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And the Dawn Came Up Like Thunder: Leo Rawlings: Prisoner of Japan and War Artist 1941-1945 Hardcover – Illustrated, 3 Sep 2015
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About the Author
Leo Rawlings (1918-1990) was a private in the 137th Field Regiment Royal Artillery. A budding artist living in Blackpool, his life was changed forever by the war. Fighting from December 1941 to February 1942 as part of the headlong British retreat eventually leading to defeat in Singapore, he chronicled in pictures and words the campaign and the events that followed from 1941-1945. He drew what he witnessed around him, leading him to be unofficially commissioned to keep a visual record of the prisoners of war s lives.
Top customer reviews
While this book could have been easily edited to read more easily, the reader would have lost the feel of truth that the book exudes. And that feel of truth has kept me gripped to reading 'just one more chapter' or to finish the next chapter before bed and the end result is that the reader should feel as if they have been taken back almost 70 years and be surprised that they have finished the book and it is now way past their bed-time!
To address some of the comments of the original review, Rawlings states when his art is based on eye-witness accounts and not his amazing ability to be everywhere (as evidenced by his account of why he drew HMS Prince Of Wales sinking) at once. As to his 'skewed' depiction of aircraft bombing, I ask the original reviewer to advise us all of their observational skills when 500 lbs of high explosive is landing near him every second!
As most can tell, the original review has annoyed me. And annoyed me to such an extent, I bought the book to denigrate that review. And, for once, I have been vindicated. This is not a definitive view of the Eastern campaign and does not attempt to be historically verifiable, but does set out Leo Rawlings thoughts and emotions about being a POW in Japanese camps from 1942 to 1945.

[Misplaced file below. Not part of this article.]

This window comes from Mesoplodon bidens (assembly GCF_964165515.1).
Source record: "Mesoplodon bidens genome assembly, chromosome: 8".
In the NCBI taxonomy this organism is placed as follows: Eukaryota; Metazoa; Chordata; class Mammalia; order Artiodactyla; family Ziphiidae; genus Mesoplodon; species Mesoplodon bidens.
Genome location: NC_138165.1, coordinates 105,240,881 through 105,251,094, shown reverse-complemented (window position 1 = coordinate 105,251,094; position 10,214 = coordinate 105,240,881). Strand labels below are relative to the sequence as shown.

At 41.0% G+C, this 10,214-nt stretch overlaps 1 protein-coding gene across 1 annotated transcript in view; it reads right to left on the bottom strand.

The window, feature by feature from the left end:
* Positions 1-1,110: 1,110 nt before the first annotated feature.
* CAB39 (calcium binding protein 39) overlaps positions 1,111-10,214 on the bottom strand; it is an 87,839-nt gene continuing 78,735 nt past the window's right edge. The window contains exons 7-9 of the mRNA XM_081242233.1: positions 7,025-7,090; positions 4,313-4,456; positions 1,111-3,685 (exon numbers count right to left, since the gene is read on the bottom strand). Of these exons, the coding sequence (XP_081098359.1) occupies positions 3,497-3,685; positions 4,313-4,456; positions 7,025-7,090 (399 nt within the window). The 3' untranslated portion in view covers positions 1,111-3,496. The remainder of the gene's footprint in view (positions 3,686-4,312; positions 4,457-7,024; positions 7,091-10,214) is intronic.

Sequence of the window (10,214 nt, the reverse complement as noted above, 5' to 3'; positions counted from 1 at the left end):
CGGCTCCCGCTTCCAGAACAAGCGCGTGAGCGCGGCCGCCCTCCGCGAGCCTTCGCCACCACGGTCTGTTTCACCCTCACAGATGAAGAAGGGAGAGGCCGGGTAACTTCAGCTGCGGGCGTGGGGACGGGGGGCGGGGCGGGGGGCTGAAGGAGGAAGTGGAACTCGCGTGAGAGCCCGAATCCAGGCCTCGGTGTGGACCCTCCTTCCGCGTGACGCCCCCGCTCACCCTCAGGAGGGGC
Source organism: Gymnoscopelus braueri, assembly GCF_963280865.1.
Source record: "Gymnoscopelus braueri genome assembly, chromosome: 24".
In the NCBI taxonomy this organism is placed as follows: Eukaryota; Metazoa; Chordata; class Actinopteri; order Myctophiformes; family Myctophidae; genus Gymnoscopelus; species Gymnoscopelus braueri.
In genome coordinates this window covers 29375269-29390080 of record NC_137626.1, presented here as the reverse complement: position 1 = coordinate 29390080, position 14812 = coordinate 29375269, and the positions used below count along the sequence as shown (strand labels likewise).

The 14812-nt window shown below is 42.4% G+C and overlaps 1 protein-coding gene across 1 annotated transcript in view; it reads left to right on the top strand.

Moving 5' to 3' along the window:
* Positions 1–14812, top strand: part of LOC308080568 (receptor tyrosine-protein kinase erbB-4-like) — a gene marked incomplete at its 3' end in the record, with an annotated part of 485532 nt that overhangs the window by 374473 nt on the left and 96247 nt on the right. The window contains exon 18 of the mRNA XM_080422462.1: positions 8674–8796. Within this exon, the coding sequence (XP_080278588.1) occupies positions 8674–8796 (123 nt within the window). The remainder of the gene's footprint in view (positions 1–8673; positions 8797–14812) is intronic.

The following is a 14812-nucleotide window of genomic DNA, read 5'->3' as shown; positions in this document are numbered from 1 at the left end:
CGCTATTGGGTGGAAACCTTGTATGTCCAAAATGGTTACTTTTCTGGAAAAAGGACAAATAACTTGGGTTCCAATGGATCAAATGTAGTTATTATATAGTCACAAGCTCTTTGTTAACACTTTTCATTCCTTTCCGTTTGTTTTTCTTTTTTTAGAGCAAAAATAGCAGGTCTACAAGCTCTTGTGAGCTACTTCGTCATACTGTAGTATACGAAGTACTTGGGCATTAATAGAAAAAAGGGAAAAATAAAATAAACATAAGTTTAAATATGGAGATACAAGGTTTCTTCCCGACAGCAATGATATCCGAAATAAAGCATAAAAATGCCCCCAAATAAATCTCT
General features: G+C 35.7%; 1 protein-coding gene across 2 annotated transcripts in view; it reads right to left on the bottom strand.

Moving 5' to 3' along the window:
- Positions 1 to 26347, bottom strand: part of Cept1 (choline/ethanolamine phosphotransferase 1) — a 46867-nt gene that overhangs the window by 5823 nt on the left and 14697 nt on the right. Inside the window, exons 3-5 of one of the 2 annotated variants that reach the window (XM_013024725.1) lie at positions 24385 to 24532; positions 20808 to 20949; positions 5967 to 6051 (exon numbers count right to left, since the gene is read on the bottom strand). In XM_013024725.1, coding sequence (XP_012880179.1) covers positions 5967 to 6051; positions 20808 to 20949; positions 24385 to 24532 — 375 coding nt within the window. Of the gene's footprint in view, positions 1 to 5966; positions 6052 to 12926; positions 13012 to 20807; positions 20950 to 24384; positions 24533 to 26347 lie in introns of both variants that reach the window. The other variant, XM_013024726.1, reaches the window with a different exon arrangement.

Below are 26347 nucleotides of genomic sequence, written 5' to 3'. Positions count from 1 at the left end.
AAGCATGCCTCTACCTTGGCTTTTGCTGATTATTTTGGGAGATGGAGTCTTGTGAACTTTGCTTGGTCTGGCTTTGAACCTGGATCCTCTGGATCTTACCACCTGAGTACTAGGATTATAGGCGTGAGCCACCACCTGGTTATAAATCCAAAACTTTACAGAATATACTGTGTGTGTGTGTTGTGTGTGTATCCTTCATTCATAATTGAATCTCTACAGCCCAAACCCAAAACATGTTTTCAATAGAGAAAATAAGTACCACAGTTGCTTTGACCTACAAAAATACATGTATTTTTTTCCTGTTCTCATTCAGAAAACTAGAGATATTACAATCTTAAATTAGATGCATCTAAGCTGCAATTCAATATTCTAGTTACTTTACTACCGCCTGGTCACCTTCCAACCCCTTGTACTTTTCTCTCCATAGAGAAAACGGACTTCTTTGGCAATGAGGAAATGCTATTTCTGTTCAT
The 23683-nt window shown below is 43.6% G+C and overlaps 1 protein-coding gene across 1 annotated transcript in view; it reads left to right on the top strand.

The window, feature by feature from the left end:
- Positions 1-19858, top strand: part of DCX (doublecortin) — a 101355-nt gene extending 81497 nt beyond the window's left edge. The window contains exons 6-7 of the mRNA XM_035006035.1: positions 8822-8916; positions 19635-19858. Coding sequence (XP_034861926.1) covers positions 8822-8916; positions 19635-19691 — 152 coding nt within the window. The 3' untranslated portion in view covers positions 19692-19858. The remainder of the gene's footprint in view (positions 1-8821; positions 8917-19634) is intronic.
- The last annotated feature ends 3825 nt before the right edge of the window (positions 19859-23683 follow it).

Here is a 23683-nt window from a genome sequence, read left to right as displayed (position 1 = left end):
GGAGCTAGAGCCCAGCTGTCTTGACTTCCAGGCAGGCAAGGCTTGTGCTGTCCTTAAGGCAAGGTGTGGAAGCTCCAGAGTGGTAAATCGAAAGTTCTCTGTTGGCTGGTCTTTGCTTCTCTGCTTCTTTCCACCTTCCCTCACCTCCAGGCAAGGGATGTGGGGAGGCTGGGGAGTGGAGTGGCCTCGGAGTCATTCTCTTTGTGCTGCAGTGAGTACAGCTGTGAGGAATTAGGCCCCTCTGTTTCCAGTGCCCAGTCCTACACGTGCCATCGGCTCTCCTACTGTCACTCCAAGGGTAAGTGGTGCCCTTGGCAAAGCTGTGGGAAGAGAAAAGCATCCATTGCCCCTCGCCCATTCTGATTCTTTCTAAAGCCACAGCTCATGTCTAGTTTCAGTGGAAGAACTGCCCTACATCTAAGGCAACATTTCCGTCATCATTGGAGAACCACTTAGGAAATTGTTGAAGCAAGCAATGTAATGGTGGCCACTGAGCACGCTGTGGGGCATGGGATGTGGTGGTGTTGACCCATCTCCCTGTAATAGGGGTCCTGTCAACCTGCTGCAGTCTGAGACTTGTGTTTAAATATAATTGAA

His views on 'officers' or if you prefer Leo's version 'Officers' would not be amiss in todays military as in all walks of life, you find the good, the bad and the indifferent. And to not complain about those higher up than you would be a forbearance that I would be surprised to find outside of the General Synod/Vatican Council.
In short, this is not the easiest book in the world to read, but if you are interested in either British comic artists, World War Two or autobiographical accounts, then this is a book worth adding to your libray.
His account is thus an uncommon insight into the attitudes of the British common soldier of WW2, a perspective you don't usually get. Aside from Spike Milligan, whose work was a performance rather than an honest autobiography, and Sven Hassel, whose work was essentially fiction, very few other ranks write down their accounts.
The structure is very odd indeed, and one has the impression that Rawlings had an idea of what should be in a book like his but did not himself often read any. He starts with an epigram, from which the book's title is derived, which is a fragment of poetry. Presumably he had noticed that all the best books start in this way, but did not know any poetry, so he came up with a piece of his own, based perhaps on a half-remembered bit of Kipling. Then there is a photo plate of Lord Mountbatten, oddly, whom Rawlings appears to have admired on the basis that his wife visited the prison camp. This is followed by five separate testimonials from various worthies as to how valuable his book is, just in case the reader is in any doubt. Next comes a plate of one of the few officers he seems to have liked, although one has no idea who this man is at this stage of the book. All this preamble is followed by an account of the author's early life written in the third person. No editor or other author is credited, so it is clear that Rawlings wrote this himself. Apparently, he had noticed that serious books featured an editor's introduction to the writer, so he duly wrote one himself in what he took to be the appropriate idiom. Finally, there is an introduction, also written by himself, which recapitulates much of what has been said so far.
After about 30 pages of this padding he then launches into his account, which is littered with random capitalisation ("Infantry Units", "Regiments", and so on), spelling mistakes ("valliantly", "gangerine"), punctuation and other errors, but pauses halfway through the book when he remembers that there ought to be a portrait of the author in there. So he inserts one, and then returns to his narrative.